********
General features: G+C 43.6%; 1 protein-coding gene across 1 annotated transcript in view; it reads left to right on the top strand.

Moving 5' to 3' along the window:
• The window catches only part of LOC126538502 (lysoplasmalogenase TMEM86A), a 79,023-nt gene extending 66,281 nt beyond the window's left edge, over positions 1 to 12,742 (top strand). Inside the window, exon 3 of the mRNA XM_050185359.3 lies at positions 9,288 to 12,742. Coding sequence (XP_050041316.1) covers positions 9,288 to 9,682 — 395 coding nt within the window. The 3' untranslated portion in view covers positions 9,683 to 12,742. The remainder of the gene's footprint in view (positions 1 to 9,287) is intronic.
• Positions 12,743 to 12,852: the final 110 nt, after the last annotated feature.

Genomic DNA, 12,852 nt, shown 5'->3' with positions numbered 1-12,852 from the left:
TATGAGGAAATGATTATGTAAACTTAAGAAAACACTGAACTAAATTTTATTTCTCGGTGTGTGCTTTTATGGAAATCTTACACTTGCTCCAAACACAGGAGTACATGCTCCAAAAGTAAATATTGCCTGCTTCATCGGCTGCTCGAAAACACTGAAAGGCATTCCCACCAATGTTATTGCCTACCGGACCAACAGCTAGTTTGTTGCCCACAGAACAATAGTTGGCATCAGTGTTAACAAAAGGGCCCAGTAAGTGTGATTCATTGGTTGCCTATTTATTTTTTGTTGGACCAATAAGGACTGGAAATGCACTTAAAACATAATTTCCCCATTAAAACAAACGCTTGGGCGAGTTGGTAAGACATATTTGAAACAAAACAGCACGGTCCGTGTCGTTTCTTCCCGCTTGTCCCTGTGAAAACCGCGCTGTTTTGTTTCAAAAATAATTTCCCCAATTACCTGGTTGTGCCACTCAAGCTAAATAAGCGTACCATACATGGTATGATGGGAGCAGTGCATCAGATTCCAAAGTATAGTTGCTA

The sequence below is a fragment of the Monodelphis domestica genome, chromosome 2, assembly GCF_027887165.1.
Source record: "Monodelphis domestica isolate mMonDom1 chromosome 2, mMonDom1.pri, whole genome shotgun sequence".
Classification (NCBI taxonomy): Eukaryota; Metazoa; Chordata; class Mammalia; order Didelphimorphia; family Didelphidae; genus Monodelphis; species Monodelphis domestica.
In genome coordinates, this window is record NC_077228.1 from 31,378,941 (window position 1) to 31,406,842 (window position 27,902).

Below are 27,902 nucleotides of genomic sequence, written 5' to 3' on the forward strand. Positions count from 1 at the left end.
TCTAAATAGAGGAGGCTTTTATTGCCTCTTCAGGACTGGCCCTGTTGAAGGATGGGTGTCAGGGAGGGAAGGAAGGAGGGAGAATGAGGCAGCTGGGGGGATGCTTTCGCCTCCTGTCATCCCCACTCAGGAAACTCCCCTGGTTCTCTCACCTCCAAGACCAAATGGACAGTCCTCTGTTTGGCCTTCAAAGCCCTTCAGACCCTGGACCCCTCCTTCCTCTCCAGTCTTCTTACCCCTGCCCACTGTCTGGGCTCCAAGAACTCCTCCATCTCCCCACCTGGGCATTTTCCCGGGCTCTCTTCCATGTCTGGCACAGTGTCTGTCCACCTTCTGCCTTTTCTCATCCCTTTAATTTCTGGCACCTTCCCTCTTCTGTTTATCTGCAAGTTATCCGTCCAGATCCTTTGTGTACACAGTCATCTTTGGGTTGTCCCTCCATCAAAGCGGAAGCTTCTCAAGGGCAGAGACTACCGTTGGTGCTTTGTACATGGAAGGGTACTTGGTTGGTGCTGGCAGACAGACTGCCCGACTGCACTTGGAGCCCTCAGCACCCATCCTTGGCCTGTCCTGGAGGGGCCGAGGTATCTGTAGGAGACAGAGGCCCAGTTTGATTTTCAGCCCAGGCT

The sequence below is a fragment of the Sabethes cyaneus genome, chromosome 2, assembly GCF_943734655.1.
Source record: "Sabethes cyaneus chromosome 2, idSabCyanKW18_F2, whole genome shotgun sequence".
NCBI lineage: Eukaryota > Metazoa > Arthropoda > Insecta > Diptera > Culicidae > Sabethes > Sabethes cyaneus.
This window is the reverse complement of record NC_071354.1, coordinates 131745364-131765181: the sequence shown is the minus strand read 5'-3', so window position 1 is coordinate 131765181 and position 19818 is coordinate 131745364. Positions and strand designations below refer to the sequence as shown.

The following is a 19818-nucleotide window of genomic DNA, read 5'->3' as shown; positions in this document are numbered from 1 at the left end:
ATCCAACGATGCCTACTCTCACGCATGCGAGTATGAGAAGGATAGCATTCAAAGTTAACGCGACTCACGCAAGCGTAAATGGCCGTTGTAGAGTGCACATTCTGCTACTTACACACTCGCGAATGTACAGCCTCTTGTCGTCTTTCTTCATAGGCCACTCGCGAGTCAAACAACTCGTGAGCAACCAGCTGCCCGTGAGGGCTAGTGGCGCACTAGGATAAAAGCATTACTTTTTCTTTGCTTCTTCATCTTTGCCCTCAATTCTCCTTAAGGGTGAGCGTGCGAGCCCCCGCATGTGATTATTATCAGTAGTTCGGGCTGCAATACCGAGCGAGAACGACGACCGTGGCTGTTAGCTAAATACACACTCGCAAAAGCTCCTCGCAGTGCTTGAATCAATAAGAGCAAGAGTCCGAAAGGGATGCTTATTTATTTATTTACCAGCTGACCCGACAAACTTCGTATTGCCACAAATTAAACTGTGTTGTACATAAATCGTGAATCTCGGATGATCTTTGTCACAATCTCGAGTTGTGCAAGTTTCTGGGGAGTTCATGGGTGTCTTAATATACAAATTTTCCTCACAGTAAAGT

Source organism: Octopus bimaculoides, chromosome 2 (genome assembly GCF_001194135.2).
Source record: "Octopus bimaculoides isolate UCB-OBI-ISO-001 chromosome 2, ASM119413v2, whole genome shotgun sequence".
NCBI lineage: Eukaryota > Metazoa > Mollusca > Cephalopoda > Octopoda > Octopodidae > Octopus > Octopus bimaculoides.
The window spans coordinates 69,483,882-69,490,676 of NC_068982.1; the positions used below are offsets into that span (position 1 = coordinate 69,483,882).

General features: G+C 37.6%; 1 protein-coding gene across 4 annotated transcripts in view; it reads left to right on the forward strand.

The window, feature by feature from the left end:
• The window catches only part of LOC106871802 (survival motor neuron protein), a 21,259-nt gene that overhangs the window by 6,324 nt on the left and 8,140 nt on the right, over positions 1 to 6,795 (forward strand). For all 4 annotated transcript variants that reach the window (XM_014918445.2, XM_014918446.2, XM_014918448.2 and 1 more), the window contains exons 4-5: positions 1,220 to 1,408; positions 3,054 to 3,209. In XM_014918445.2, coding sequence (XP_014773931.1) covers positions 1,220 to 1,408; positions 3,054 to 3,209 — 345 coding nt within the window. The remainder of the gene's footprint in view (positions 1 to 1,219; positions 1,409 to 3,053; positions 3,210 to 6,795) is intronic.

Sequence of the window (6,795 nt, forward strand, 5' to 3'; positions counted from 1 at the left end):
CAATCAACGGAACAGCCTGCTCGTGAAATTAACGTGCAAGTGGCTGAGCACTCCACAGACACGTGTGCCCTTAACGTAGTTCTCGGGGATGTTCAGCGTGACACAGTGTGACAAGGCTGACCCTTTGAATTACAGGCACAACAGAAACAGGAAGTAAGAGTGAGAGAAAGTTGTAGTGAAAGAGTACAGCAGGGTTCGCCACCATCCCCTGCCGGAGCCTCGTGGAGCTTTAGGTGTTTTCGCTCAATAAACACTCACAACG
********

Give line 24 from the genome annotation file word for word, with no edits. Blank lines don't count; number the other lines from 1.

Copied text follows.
The window, feature by feature from the left end: